• Zoom
  • Uber
  • Verizon
  • T-Mobile
  • Bank of America
  • Microsoft
  • LinkedIn
  • Starbucks

General Overtime Rules

The FLSA, as well as state wage and hour laws, require that employees be paid overtime for all hours worked in excess of 40 during a work week. Overtime is also known as time and a half because the employer has to pay 1.5 times the employee’s regular rate of pay for those hours. Employers must typically include all compensation when determining the regular rate of pay.

RSUs and Overtime

RSUs present complications when they are used as a form of employee compensation. To appreciate why, it’s important to know that some types of compensation do not have to be included in an employee’s overtime pay. Under federal regulations, when an employer calculates an employee’s regular hourly pay rate (which therefore affects the overtime rate), not all forms of compensation have to be counted. Employers are allowed to exclude:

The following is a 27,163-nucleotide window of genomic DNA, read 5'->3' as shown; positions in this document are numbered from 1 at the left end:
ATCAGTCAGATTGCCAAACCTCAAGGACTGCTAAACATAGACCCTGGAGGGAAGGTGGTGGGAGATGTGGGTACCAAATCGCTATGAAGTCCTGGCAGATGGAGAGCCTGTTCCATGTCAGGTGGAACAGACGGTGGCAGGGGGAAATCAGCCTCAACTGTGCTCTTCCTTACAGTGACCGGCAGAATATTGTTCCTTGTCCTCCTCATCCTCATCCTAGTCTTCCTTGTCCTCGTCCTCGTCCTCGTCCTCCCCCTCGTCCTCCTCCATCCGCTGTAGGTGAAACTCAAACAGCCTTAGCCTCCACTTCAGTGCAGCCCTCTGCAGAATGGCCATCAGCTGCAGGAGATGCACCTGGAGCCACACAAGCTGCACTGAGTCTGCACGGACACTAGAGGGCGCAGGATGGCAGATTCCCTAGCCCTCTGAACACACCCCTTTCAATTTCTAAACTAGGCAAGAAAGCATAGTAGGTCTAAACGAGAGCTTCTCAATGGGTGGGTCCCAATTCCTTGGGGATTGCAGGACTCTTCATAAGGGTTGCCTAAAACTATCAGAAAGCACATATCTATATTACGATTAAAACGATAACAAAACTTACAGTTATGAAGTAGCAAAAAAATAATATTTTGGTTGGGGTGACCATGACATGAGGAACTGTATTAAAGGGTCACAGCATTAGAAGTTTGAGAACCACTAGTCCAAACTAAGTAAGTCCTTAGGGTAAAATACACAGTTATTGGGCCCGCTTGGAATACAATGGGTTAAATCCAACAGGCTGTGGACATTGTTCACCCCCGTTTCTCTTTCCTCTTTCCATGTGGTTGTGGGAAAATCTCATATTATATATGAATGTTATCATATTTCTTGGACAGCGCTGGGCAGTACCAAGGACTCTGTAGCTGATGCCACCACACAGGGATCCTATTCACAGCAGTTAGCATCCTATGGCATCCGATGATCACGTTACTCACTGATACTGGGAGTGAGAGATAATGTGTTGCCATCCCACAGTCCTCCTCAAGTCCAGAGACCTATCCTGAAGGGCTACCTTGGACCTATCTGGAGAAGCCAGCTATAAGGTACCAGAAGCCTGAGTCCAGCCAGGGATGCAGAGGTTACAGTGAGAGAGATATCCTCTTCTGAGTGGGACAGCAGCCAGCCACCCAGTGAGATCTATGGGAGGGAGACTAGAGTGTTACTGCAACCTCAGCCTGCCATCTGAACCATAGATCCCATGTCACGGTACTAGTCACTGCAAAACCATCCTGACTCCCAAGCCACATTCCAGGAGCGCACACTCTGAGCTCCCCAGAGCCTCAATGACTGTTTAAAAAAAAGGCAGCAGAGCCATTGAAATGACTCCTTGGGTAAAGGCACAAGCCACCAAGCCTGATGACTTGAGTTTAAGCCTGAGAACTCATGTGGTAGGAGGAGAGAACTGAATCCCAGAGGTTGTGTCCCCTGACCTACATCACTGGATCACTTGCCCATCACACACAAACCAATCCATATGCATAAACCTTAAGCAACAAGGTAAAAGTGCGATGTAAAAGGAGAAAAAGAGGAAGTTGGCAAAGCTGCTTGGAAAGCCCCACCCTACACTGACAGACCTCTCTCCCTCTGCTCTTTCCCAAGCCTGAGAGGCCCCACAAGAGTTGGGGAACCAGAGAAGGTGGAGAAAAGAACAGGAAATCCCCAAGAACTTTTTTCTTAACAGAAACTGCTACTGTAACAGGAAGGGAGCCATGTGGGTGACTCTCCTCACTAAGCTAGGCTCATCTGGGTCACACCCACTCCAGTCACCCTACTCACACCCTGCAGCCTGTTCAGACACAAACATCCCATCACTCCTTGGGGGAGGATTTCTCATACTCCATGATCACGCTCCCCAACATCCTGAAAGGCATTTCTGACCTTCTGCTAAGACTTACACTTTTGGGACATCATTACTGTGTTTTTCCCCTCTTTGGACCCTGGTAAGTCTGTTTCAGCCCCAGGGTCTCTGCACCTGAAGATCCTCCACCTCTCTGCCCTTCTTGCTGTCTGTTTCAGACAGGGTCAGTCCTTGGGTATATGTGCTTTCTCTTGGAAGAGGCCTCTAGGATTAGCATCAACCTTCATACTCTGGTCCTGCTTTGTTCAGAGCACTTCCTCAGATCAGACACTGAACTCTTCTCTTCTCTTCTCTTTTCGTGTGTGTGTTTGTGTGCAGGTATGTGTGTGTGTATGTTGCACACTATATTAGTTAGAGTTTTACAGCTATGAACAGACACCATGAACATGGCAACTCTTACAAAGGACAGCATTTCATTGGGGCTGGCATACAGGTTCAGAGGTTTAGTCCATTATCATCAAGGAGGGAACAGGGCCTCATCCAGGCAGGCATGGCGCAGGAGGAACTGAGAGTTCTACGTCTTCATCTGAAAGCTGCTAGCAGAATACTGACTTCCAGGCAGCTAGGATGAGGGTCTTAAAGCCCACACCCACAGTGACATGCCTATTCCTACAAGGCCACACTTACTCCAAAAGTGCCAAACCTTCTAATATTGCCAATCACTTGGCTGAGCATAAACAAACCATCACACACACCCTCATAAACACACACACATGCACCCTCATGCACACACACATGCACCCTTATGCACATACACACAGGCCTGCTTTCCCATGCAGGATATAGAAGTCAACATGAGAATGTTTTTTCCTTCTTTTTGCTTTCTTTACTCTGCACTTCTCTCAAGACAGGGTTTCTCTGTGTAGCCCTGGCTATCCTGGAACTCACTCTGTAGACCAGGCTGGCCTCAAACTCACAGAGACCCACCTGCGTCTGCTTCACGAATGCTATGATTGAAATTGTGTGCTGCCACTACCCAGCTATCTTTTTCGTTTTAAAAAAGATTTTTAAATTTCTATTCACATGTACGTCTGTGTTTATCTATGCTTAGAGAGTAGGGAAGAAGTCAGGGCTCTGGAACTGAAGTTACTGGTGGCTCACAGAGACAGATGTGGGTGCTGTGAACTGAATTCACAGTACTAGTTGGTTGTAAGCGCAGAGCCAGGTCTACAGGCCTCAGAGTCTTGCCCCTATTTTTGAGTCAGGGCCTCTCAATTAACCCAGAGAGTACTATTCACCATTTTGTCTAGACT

• Gifts and payments in the nature of gifts on special occasions
  • Payments for occasional periods when no work is performed because of vacation, holidays, or illness
  • Discretionary bonuses
  • Profit-sharing plans
  • Employer contributions to benefit plans
  • Premium payments for non-FLSA overtime
  • Stock options, stock appreciation rights, or employee stock purchase programs

The last item is particularly relevant. The DOL was specifically asked to include RSUs along with stock options and the like but ultimately concluded that RSUs are beyond the scope of the current federal rules. In other words, while employers are specifically permitted to exclude the above forms of employee compensation from overtime calculations, RSUs are not on the list and the regulations do not authorize employers to exclude them.